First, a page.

Woman With Gigantism Gets Help for Brain Surgery

Nevada paramedics who were touched by the story of a 6-foot 11-inch woman with gigantism, say they can transport Tanya Angus to life-saving surgery in California next month.

Angus, who is 6-feet 11-inches tall and 372 pounds, is the only known documented case in the world in which surgery and medications cannot control her growth. She has a tumor on her pituitary gland.

She has had three surgeries. One 13-hour operation nearly killed her, and another caused a stroke that took away most of her hearing.

Nearly crushed by her weight, Tanya is scheduled to go to undergo surgery at Saint John's Health Center at John Wayne Cancer Institute in Santa Monica, Calif., sometime this month.

VIDEO: Tanya Angus is dreading a fifth surgery to remove a tumor caused by acromegaly.
Tanya Angus: The Pain of Battling Gigantism

Paramedics and staff at American Medical Response who heard Tanya's story began calling and e-mailing their bosses, who responded by providing a specialty care transport vehicle that can accommodate Tanya.

"A vehicle like this offers the extra room to make the ride comfortable for her," AMR operations manager Chad Henry told ABC's affiliate KTNV.

AMR and Medic West Ambulance respond to nearly 600 emergency calls a day in southern Nevada.

The Big Get Bigger
What If You Never Stopped Growing?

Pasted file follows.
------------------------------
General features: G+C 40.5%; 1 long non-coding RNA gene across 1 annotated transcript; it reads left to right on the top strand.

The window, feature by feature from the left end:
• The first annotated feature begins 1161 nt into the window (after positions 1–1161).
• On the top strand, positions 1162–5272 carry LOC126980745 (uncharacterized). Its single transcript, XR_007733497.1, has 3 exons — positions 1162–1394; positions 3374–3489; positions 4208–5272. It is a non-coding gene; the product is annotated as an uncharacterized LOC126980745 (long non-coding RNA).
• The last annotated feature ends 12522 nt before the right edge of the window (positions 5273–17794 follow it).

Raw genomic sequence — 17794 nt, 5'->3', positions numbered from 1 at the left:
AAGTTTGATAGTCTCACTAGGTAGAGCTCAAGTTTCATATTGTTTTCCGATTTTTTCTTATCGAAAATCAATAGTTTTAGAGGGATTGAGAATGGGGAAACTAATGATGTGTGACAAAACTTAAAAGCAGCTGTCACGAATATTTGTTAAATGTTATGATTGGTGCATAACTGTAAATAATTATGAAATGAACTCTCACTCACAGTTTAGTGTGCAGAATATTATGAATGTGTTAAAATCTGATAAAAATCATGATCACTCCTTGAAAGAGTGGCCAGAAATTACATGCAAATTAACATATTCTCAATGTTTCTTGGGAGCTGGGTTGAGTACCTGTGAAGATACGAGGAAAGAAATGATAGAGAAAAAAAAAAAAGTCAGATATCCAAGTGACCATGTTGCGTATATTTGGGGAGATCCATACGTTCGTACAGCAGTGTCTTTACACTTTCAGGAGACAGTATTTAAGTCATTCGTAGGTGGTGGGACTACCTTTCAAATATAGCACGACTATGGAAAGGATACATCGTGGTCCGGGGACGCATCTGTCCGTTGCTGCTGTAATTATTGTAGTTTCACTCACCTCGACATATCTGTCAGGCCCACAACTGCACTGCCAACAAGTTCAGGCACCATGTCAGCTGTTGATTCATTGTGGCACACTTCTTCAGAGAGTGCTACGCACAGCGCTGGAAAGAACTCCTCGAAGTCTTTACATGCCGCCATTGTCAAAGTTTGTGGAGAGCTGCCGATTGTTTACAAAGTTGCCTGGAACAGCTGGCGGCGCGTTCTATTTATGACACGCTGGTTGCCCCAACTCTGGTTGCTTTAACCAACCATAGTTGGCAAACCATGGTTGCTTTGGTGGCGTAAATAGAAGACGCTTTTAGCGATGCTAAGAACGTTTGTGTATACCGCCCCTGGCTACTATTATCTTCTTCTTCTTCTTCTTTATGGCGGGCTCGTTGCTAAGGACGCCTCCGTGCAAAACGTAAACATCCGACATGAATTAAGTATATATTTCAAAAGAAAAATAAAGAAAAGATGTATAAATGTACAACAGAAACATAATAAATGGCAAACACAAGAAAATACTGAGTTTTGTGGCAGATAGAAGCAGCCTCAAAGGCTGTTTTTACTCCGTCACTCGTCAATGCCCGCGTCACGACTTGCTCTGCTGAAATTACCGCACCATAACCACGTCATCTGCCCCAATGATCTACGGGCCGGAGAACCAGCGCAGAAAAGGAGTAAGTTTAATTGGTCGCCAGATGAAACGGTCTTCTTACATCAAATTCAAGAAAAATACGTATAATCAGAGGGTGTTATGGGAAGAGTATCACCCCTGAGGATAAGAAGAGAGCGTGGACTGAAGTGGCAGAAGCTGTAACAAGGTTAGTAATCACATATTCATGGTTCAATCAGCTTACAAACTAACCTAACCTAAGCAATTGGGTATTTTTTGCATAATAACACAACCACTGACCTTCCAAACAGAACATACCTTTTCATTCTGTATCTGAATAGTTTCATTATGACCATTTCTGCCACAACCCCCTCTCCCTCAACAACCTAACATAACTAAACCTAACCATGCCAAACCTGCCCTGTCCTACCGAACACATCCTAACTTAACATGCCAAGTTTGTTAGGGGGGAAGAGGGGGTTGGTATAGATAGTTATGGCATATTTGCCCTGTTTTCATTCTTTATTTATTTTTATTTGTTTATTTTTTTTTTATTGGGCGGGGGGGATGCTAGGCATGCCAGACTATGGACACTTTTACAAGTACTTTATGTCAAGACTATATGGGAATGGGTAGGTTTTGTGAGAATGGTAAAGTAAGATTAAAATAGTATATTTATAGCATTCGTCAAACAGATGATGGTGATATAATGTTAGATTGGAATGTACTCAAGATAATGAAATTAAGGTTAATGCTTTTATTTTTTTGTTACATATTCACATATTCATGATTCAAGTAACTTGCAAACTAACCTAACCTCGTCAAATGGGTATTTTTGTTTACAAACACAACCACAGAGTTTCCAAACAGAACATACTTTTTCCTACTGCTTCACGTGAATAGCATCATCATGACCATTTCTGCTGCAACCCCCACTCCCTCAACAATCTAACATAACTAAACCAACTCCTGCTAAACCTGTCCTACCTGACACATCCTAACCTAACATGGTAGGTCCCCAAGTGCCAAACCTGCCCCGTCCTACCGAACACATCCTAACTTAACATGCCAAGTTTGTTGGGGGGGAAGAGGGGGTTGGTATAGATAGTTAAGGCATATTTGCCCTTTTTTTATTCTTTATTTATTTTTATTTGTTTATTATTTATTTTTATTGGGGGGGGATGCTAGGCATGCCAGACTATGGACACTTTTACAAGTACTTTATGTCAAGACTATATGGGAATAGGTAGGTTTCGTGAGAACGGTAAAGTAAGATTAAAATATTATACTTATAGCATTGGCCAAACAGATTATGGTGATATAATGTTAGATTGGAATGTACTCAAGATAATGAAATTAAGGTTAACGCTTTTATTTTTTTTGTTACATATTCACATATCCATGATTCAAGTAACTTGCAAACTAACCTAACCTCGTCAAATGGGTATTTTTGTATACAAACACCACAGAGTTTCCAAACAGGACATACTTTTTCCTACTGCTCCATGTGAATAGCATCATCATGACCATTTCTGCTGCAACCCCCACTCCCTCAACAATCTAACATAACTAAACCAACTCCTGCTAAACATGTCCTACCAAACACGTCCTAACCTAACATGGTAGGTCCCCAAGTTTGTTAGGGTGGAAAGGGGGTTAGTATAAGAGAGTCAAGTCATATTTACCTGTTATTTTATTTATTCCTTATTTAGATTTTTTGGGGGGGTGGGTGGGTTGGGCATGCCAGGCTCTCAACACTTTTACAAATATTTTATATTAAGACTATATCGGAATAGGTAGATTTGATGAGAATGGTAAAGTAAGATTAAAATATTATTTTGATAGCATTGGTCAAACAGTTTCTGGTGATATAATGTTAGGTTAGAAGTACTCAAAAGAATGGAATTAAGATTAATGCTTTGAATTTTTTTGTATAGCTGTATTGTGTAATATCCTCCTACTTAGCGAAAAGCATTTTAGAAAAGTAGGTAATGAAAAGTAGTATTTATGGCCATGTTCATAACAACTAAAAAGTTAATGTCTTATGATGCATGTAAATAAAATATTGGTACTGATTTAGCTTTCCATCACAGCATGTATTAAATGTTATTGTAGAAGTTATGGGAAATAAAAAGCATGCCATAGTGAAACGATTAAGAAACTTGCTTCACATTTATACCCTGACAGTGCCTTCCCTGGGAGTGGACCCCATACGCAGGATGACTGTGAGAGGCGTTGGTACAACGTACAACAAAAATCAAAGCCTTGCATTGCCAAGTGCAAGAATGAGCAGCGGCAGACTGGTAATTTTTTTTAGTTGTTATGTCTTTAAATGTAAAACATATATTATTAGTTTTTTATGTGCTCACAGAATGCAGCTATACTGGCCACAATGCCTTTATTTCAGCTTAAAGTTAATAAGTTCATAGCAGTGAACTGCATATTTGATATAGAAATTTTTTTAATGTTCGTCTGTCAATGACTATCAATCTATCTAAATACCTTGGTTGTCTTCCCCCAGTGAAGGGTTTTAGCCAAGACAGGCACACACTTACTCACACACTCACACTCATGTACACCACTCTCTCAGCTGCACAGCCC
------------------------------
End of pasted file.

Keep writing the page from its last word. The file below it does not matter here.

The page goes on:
The company has offered the super-sized vehicle for free, complete with a trained medical team, for the five-hour ride to Santa Monica.

"We are honored to help her with this step during such a difficult journey, and wish her and her family our best," said Tony Greenway, an EMT-P and manager of Medic West.

Her mother, Karen Strutynski of Las Vegas, Nevada, said she was overwhelmed with "tears of happiness."

"And there's hope," she told KTNV. "I'm just grateful, truly grateful."

Angus has also received numerous financial donations to cover food and lodging during and after her surgery.

An estimated 1 in 5, or 60 million Americans, suffers from pituitary or hormonal disorder, according to the Pituitary Network Association.

Angus, once a beautiful 21-year-old who rode horses, danced and had a boyfriend, one day noticed changes in her 5-foot-8-inch frame: Her shoes didn't quite fit, her jeans were too tight and her hands got bigger.

"She was perfectly normal, but by age 22 she had grown three inches," said her mother. "Nobody knew what was going on."

Angus, who lived in Michigan and was a supervisor at a Wal-Mart, began to worry when even her face and head got larger. Her bosses also noticed -- and fired her. And her boyfriend left when his parents began to ask, "Is she a man?'"

Tanya decided to return home in 2002. When her sister picked her up at the airport, she "freaked out," because she didn't recognize Tanya.

The doctor took one look and diagnosed acromegaly, also known as gigantism, caused by a tumor in her brain that is pushing on her pituitary gland, causing it to produce an excess of growth hormone.

"I don't know how to explain how it is, being a giant," Tanya told ABC's affiliate KTNV. "I put my shoes on in the morning, I'm like, 'Ugh, gosh they're growing again. I'm growing again.'"

Tanya has already outgrown three vehicles, according to Strutynski, 54, a medic who works three part-time jobs.

"If I could stick her on a regular airplane it would be no problem, a couple hundred dollars and she goes, but she doesn't fit," she said.

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